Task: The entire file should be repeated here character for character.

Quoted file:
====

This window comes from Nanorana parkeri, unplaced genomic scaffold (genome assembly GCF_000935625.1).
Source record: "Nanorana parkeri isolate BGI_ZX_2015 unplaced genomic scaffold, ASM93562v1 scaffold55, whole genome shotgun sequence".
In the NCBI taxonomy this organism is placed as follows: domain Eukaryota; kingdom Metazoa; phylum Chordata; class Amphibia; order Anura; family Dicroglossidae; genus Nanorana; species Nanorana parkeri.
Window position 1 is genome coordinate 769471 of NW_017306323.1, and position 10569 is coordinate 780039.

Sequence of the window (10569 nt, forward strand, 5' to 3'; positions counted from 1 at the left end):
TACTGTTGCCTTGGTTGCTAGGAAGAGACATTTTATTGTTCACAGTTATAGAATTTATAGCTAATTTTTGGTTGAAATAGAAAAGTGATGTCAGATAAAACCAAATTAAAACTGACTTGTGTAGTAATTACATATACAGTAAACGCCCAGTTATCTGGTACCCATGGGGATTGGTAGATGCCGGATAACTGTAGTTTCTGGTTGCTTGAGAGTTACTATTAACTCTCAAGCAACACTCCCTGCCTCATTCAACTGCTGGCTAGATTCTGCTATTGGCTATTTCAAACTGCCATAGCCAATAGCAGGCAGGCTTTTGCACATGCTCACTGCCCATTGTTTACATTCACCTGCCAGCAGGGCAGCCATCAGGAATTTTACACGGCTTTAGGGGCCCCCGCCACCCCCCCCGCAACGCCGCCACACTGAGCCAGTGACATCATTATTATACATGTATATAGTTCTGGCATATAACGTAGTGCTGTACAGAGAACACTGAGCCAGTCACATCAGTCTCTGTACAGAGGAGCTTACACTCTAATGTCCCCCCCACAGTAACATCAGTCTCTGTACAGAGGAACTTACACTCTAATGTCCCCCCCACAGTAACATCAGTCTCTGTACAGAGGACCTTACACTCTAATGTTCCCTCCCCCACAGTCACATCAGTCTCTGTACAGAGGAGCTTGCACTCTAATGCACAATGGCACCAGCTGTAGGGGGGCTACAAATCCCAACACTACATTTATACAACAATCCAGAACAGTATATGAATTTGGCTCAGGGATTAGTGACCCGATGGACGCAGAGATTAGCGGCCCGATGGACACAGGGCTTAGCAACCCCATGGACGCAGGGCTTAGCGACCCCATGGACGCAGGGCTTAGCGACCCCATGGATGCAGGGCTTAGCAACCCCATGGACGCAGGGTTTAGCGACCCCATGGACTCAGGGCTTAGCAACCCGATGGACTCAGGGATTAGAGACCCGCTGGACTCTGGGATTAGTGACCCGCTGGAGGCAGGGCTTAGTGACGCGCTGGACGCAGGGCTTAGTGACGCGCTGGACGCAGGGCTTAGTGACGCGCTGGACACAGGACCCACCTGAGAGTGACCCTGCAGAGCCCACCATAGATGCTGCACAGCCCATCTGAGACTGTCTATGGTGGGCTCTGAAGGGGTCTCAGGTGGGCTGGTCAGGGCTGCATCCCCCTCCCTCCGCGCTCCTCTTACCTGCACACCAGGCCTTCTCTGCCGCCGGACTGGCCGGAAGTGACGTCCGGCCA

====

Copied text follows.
This window comes from Nanorana parkeri, unplaced genomic scaffold (genome assembly GCF_000935625.1).
Source record: "Nanorana parkeri isolate BGI_ZX_2015 unplaced genomic scaffold, ASM93562v1 scaffold55, whole genome shotgun sequence".
In the NCBI taxonomy this organism is placed as follows: domain Eukaryota; kingdom Metazoa; phylum Chordata; class Amphibia; order Anura; family Dicroglossidae; genus Nanorana; species Nanorana parkeri.
Window position 1 is genome coordinate 769471 of NW_017306323.1, and position 10569 is coordinate 780039.

Sequence of the window (10569 nt, forward strand, 5' to 3'; positions counted from 1 at the left end):
TACTGTTGCCTTGGTTGCTAGGAAGAGACATTTTATTGTTCACAGTTATAGAATTTATAGCTAATTTTTGGTTGAAATAGAAAAGTGATGTCAGATAAAACCAAATTAAAACTGACTTGTGTAGTAATTACATATACAGTAAACGCCCAGTTATCTGGTACCCATGGGGATTGGTAGATGCCGGATAACTGTAGTTTCTGGTTGCTTGAGAGTTACTATTAACTCTCAAGCAACACTCCCTGCCTCATTCAACTGCTGGCTAGATTCTGCTATTGGCTATTTCAAACTGCCATAGCCAATAGCAGGCAGGCTTTTGCACATGCTCACTGCCCATTGTTTACATTCACCTGCCAGCAGGGCAGCCATCAGGAATTTTACACGGCTTTAGGGGCCCCCGCCACCCCCCCCGCAACGCCGCCACACTGAGCCAGTGACATCATTATTATACATGTATATAGTTCTGGCATATAACGTAGTGCTGTACAGAGAACACTGAGCCAGTCACATCAGTCTCTGTACAGAGGAGCTTACACTCTAATGTCCCCCCCACAGTAACATCAGTCTCTGTACAGAGGAACTTACACTCTAATGTCCCCCCCACAGTAACATCAGTCTCTGTACAGAGGACCTTACACTCTAATGTTCCCTCCCCCACAGTCACATCAGTCTCTGTACAGAGGAGCTTGCACTCTAATGCACAATGGCACCAGCTGTAGGGGGGCTACAAATCCCAACACTACATTTATACAACAATCCAGAACAGTATATGAATTTGGCTCAGGGATTAGTGACCCGATGGACGCAGAGATTAGCGGCCCGATGGACACAGGGCTTAGCAACCCCATGGACGCAGGGCTTAGCGACCCCATGGACGCAGGGCTTAGCGACCCCATGGATGCAGGGCTTAGCAACCCCATGGACGCAGGGTTTAGCGACCCCATGGACTCAGGGCTTAGCAACCCGATGGACTCAGGGATTAGAGACCCGCTGGACTCTGGGATTAGTGACCCGCTGGAGGCAGGGCTTAGTGACGCGCTGGACGCAGGGCTTAGTGACGCGCTGGACGCAGGGCTTAGTGACGCGCTGGACACAGGACCCACCTGAGAGTGACCCTGCAGAGCCCACCATAGATGCTGCACAGCCCATCTGAGACTGTCTATGGTGGGCTCTGAAGGGGTCTCAGGTGGGCTGGTCAGGGCTGCATCCCCCTCCCTCCGCGCTCCTCTTACCTGCACACCAGGCCTTCTCTGCCGCCGGACTGGCCGGAAGTGACGTCCGGCCA